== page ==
Source: John Farndon. Do You Still Think You're Clever? p. 27.
Warning: The author didn't study philosophy. "LONDON-BASED AUTHOR JOHN FARNDON studied earth sciences and English literature at Cambridge University but has since written on just about every topic imaginable."
The mistake, Wittgenstein argued, is in thinking philosophy can answer these questions. It comes partly from a flawed view of language that insists that if a word has meaning, there must be a thing attached to that meaning. The philosopher asks, 'What is reality?' 'What is justice?' or 'What is the mind?' and then goes looking with logic for the identity of that thing — and of course can't find it, because they are just words. That's why the search has gone on fruitlessly for centuries. But if you remember that language is variable, and words simply mean what people understand them to mean in a particular setting, the problem vanishes. That's why if you say Wittgenstein is 'right' and I understand what is meant by 'right' in this context, no more needs be said.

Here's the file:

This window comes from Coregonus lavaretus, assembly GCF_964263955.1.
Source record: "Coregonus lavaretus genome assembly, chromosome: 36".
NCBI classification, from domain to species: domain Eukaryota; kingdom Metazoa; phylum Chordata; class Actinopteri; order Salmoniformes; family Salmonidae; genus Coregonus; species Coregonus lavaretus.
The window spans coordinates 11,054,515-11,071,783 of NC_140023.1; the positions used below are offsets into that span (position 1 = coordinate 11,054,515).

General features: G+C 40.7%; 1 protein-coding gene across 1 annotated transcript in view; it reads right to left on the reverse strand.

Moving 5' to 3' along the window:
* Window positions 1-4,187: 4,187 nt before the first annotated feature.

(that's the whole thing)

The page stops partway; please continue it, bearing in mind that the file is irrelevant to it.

Indeed, Wittgenstein challenged the idea of logic as an ultimate arbiter of truth. 2 + 2 = 4 is not an ultimate truth, he asserted, but just something that makes sense arithmetically. If you were to say 2 + 2 = 97 it would not be false — just nonsense. The philosopher's task is to reveal such nonsenses.
Deciding whether a proposition is logically true or false is entirely missing the point, Wittgenstein went on to say, since language has many other meaningful uses. This may seem a trivial observation, he admitted, but that's the point. Philosophy 'does not teach us new facts, only science does that,' he wrote. 'But the proper synopsis of these trivialities is enormously difficult, and has immense importance. Philosophy is in fact the synopsis of trivialities.'
Googling the bolded clause yielded no simple explanation.